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Compensating for diminishing natural water: Predicting the impacts of water development on summer habitat of desert bighorn sheep

Journal of Arid Environments

By:
, ,
DOI: 10.1016/j.jaridenv.2008.09.021

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Abstract

Artificial water sources have been used for decades to enhance and restore wildlife habitat but the benefits of their use have been subject to debate. During the past century, the number of natural springs in Joshua Tree National Park, California, USA, has declined. In response to concerns about the viability of the bighorn sheep (Ovis canadensis nelsoni) population, a number of water developments were constructed throughout the park. We modeled potential historical and present-day summer habitat of female bighorn sheep to evaluate the effectiveness of the artificial and remaining natural water sources in maintaining habitat and to determine how loss of artificial sources might affect future habitat availability. Prior to 1950, 583.5 km2 of summer habitat was potentially available. Presently, only 170.6 km2 of habitat is available around natural water sources and 153.5 km2 is available around guzzlers. When all perennial water sources are included in the habitat model (minus overlap), 302.3 km2 of summer habitat is potentially available. This represents only 51.7% of summer habitat available prior to 1950. Without artificial water developments, 47.7% of present-day summer habitat would be lost, which raises important management questions regarding the debate about what is natural or artificial within otherwise protected areas.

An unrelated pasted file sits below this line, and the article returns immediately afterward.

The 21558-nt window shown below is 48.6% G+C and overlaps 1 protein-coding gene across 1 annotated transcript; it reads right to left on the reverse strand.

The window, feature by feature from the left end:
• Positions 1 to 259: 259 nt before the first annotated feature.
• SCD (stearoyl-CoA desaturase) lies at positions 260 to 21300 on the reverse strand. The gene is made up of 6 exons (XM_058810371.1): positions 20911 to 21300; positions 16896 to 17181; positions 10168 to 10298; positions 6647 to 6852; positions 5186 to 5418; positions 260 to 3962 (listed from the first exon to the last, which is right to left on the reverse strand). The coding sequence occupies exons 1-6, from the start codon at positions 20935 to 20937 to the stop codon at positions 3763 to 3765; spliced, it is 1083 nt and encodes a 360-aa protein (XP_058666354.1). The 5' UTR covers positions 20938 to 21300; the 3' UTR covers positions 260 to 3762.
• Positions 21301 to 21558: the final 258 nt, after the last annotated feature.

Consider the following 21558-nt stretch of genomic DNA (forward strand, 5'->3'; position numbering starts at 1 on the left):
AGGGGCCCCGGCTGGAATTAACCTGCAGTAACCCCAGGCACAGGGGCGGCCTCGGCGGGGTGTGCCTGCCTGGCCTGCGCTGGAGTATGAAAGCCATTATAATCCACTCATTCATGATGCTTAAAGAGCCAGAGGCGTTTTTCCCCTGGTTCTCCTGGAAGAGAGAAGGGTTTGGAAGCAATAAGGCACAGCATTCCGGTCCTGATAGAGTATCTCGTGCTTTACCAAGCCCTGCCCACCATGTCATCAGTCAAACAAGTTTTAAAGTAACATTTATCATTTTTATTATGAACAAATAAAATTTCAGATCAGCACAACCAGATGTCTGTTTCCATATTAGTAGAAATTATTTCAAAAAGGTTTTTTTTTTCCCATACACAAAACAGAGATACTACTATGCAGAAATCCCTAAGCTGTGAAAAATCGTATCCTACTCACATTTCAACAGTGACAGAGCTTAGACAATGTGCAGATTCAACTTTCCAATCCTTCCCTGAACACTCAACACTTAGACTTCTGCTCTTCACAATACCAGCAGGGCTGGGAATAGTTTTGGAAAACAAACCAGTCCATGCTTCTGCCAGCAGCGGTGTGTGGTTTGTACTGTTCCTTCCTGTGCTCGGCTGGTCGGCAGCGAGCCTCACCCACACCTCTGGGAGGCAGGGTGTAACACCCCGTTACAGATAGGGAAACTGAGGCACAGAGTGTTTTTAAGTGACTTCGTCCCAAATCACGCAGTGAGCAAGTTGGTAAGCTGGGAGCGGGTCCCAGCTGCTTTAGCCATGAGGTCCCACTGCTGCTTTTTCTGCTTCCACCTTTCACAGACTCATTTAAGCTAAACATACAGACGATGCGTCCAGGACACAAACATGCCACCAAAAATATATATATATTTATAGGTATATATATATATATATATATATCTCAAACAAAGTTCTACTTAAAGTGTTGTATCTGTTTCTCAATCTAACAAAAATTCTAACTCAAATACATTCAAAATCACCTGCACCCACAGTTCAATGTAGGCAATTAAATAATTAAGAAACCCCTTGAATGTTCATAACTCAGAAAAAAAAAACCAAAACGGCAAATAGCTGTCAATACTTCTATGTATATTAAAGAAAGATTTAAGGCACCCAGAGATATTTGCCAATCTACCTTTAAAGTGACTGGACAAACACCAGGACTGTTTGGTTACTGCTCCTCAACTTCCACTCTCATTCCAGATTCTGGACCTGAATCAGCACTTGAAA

Additional Publication Details

Publication type:
Article
Publication Subtype:
Journal Article
Title:
Compensating for diminishing natural water: Predicting the impacts of water development on summer habitat of desert bighorn sheep
Series title:
Journal of Arid Environments
DOI:
10.1016/j.jaridenv.2008.09.021
Volume
73
Issue:
3
Year Published:
2009
Language:
English
Larger Work Type:
Article
Larger Work Subtype:
Journal Article
First page:
280
Last page:
286
Number of Pages:
7